Results 1  10
of
18
Finding the k Shortest Paths
, 1997
"... We give algorithms for finding the k shortest paths (not required to be simple) connecting a pair of vertices in a digraph. Our algorithms output an implicit representation of these paths in a digraph with n vertices and m edges, in time O(m + n log n + k). We can also find the k shortest pat ..."
Abstract

Cited by 289 (2 self)
 Add to MetaCart
We give algorithms for finding the k shortest paths (not required to be simple) connecting a pair of vertices in a digraph. Our algorithms output an implicit representation of these paths in a digraph with n vertices and m edges, in time O(m + n log n + k). We can also find the k shortest paths from a given source s to each vertex in the graph, in total time O(m + n log n +kn). We describe applications to dynamic programming problems including the knapsack problem, sequence alignment, maximum inscribed polygons, and genealogical relationship discovery. 1 Introduction We consider a longstudied generalization of the shortest path problem, in which not one but several short paths must be produced. The k shortest paths problem is to list the k paths connecting a given sourcedestination pair in the digraph with minimum total length. Our techniques also apply to the problem of listing all paths shorter than some given threshhold length. In the version of these problems studi...
Ambivalent Data Structures For Dynamic 2EdgeConnectivity And k Smallest Spanning Trees
 SIAM J. Comput
, 1991
"... . Ambivalent data structures are presented for several problems on undirected graphs. These data structures are used in finding the k smallest spanning trees of a weighted undirected graph in O(m log #(m, n) + min{k 3/2 ,km 1/2 }) time, where m is the number of edges and n the number of vertice ..."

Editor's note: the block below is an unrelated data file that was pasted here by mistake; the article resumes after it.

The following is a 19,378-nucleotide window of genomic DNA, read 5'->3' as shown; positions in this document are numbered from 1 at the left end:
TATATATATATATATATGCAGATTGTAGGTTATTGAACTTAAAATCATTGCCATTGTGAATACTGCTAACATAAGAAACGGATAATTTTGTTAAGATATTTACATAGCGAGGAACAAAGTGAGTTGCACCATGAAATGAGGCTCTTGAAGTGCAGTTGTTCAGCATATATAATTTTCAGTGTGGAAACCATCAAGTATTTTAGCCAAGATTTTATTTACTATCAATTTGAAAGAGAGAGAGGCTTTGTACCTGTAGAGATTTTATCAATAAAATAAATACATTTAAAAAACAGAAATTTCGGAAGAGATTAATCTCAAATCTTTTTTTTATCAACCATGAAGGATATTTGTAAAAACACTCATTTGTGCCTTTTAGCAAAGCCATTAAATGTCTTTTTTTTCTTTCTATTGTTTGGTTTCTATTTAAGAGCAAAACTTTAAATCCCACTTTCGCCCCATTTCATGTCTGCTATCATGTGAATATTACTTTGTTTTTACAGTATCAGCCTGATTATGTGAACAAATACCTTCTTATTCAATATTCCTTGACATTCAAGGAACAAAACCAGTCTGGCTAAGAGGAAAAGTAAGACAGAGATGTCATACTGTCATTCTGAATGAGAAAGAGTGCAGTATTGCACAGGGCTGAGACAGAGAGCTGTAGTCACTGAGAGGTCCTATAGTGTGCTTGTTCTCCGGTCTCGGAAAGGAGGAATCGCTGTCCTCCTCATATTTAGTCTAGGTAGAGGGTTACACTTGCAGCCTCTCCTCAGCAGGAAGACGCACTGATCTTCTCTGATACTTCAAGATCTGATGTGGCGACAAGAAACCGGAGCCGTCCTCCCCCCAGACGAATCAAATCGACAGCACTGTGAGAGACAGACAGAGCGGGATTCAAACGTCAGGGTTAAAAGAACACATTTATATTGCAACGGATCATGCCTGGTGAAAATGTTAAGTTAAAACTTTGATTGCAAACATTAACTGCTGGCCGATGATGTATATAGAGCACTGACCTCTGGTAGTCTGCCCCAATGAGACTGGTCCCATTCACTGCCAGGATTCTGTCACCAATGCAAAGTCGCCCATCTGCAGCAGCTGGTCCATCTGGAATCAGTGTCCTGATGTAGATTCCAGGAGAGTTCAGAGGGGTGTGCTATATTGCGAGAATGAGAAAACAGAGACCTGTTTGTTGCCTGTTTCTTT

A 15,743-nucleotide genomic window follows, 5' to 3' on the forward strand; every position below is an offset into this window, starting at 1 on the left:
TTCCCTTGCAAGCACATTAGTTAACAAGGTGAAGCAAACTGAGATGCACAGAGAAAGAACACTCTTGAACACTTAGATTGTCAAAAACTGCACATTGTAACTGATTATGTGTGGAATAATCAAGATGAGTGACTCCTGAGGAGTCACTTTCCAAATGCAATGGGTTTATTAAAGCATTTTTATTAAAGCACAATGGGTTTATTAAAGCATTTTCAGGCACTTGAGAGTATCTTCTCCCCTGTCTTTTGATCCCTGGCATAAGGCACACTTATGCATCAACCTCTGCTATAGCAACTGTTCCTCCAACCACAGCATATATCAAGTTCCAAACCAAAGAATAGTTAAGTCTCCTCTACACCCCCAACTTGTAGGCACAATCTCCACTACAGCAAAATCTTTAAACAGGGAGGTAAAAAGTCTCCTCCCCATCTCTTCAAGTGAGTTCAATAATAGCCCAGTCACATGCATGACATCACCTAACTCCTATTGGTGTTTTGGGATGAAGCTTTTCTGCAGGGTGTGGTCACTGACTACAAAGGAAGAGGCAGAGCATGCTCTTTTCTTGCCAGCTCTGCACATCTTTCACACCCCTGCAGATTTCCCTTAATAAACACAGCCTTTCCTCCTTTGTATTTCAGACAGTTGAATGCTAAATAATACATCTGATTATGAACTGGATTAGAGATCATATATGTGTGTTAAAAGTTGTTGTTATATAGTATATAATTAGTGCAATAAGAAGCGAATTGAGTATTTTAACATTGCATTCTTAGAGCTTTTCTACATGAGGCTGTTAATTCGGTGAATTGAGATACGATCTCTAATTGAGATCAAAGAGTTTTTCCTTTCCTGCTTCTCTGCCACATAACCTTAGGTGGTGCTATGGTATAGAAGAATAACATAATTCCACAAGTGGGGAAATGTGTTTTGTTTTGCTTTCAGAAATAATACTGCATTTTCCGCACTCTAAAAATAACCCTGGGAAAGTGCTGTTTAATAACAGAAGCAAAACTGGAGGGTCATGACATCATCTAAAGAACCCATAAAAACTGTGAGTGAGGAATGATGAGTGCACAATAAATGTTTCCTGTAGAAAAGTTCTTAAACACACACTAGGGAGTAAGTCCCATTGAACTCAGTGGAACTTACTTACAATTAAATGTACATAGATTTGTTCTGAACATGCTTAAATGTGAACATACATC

Abstract

Cited by 80 (1 self)
 Add to MetaCart
. Ambivalent data structures are presented for several problems on undirected graphs. These data structures are used in finding the k smallest spanning trees of a weighted undirected graph in O(m log #(m, n) + min{k 3/2 ,km 1/2 }) time, where m is the number of edges and n the number of vertices in the graph. The techniques are extended to find the k smallest spanning trees in an embedded planar graph in O(n + k(log n) 3 ) time. Ambivalent data structures are also used to dynamically maintain 2edgeconnectivity information. Edges and vertices can be inserted or deleted in O(m 1/2 ) time, and a query as to whether two vertices are in the same 2edgeconnected component can be answered in O(log n) time, where m and n are understood to be the current number of edges and vertices, respectively. Key words. analysis of algorithms, data structures, embedded planar graph, fully persistent data structures, k smallest spanning trees, minimum spanning tree, online updating, topology tr...
Algorithms for Proximity Problems in Higher Dimensions
 Comput. Geom. Theory Appl
, 1996
"... We present algorithms for five interdistance enumeration problems that take as input a set S of n points in IR d (for a fixed but arbitrary dimension d) and as output enumerate pairs of points in S satisfying various conditions. We present: an O(n log n + k) time and O(n) space algorithm that ..."
Abstract

Cited by 23 (2 self)
 Add to MetaCart
We present algorithms for five interdistance enumeration problems that take as input a set S of n points in IR d (for a fixed but arbitrary dimension d) and as output enumerate pairs of points in S satisfying various conditions. We present: an O(n log n + k) time and O(n) space algorithm that takes as additional input a distance # and outputs all k pairs of points in S separated by a distance of # or less; an O(n log n + k log k) time and O(n+k) space algorithm that enumerates in nondecreasing order the k closest pairs of points in S; an O(n log n + k) time algorithm for the same problem without any order restrictions; an O(nk log n) time and O(n) space algorithm that enumerates in nondecreasing order the nk pairs representing the k nearest neighbors of each point in S; and an O(n log n + kn) time algorithm for the same problem without any order restrictions. The algorithms combine a modification of the planar approach of Dickerson, Drysdale, and Sack [11] with the ...
Ranksensitive data structures
 In Proc. 12th International Symposium on String Processing and Information Retrieval (SPIRE), LNCS v. 3772
, 2005
"... Abstract. Outputsensitive data structures result from preprocessing n items and are capable of reporting the items satisfying an online query in O(t(n) + ℓ) time, where t(n) is the cost of traversing the structure and ℓ ≤ n is the number of reported items satisfying the query. In this paper we foc ..."
Abstract

Cited by 9 (0 self)
 Add to MetaCart